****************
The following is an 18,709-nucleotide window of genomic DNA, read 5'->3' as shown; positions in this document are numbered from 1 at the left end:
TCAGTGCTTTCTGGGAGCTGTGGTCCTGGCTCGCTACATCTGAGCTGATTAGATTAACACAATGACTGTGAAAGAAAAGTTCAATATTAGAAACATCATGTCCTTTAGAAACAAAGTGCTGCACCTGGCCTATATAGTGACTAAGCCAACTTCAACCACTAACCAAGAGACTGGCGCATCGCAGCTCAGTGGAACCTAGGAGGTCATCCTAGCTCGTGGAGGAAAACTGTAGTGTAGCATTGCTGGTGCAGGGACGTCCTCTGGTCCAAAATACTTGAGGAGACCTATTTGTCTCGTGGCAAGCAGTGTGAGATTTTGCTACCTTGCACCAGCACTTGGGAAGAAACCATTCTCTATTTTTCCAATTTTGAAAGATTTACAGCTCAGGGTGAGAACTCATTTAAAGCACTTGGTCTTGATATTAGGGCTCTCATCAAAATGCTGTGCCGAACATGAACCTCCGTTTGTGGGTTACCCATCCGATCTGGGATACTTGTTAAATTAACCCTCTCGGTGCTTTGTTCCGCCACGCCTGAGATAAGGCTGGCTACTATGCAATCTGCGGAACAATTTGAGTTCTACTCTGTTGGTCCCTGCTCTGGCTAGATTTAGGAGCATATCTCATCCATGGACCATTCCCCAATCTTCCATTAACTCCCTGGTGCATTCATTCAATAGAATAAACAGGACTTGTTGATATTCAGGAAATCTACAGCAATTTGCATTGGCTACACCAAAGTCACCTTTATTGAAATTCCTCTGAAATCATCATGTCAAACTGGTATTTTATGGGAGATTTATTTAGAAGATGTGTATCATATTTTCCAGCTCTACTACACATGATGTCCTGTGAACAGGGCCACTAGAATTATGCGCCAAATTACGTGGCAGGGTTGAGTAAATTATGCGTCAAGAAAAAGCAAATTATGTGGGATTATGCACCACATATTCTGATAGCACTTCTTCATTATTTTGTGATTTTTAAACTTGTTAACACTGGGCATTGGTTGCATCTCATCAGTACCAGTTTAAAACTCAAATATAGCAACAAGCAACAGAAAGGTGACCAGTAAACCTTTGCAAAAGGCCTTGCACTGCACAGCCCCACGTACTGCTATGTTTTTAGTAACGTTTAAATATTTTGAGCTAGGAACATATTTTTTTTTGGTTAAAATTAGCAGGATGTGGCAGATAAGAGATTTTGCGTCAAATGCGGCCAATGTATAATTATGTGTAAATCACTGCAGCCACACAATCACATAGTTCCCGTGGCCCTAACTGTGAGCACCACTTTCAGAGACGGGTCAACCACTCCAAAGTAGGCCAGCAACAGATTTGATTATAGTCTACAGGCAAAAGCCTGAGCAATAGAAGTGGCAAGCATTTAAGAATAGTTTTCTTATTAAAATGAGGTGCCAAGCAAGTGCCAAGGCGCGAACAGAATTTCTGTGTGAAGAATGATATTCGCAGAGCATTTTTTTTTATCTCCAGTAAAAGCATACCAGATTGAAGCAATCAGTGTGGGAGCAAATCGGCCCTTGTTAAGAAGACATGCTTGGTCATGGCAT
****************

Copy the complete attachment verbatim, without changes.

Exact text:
The following is an 18,709-nucleotide window of genomic DNA, read 5'->3' as shown; positions in this document are numbered from 1 at the left end:
TCAGTGCTTTCTGGGAGCTGTGGTCCTGGCTCGCTACATCTGAGCTGATTAGATTAACACAATGACTGTGAAAGAAAAGTTCAATATTAGAAACATCATGTCCTTTAGAAACAAAGTGCTGCACCTGGCCTATATAGTGACTAAGCCAACTTCAACCACTAACCAAGAGACTGGCGCATCGCAGCTCAGTGGAACCTAGGAGGTCATCCTAGCTCGTGGAGGAAAACTGTAGTGTAGCATTGCTGGTGCAGGGACGTCCTCTGGTCCAAAATACTTGAGGAGACCTATTTGTCTCGTGGCAAGCAGTGTGAGATTTTGCTACCTTGCACCAGCACTTGGGAAGAAACCATTCTCTATTTTTCCAATTTTGAAAGATTTACAGCTCAGGGTGAGAACTCATTTAAAGCACTTGGTCTTGATATTAGGGCTCTCATCAAAATGCTGTGCCGAACATGAACCTCCGTTTGTGGGTTACCCATCCGATCTGGGATACTTGTTAAATTAACCCTCTCGGTGCTTTGTTCCGCCACGCCTGAGATAAGGCTGGCTACTATGCAATCTGCGGAACAATTTGAGTTCTACTCTGTTGGTCCCTGCTCTGGCTAGATTTAGGAGCATATCTCATCCATGGACCATTCCCCAATCTTCCATTAACTCCCTGGTGCATTCATTCAATAGAATAAACAGGACTTGTTGATATTCAGGAAATCTACAGCAATTTGCATTGGCTACACCAAAGTCACCTTTATTGAAATTCCTCTGAAATCATCATGTCAAACTGGTATTTTATGGGAGATTTATTTAGAAGATGTGTATCATATTTTCCAGCTCTACTACACATGATGTCCTGTGAACAGGGCCACTAGAATTATGCGCCAAATTACGTGGCAGGGTTGAGTAAATTATGCGTCAAGAAAAAGCAAATTATGTGGGATTATGCACCACATATTCTGATAGCACTTCTTCATTATTTTGTGATTTTTAAACTTGTTAACACTGGGCATTGGTTGCATCTCATCAGTACCAGTTTAAAACTCAAATATAGCAACAAGCAACAGAAAGGTGACCAGTAAACCTTTGCAAAAGGCCTTGCACTGCACAGCCCCACGTACTGCTATGTTTTTAGTAACGTTTAAATATTTTGAGCTAGGAACATATTTTTTTTTGGTTAAAATTAGCAGGATGTGGCAGATAAGAGATTTTGCGTCAAATGCGGCCAATGTATAATTATGTGTAAATCACTGCAGCCACACAATCACATAGTTCCCGTGGCCCTAACTGTGAGCACCACTTTCAGAGACGGGTCAACCACTCCAAAGTAGGCCAGCAACAGATTTGATTATAGTCTACAGGCAAAAGCCTGAGCAATAGAAGTGGCAAGCATTTAAGAATAGTTTTCTTATTAAAATGAGGTGCCAAGCAAGTGCCAAGGCGCGAACAGAATTTCTGTGTGAAGAATGATATTCGCAGAGCATTTTTTTTTATCTCCAGTAAAAGCATACCAGATTGAAGCAATCAGTGTGGGAGCAAATCGGCCCTTGTTAAGAAGACATGCTTGGTCATGGCAT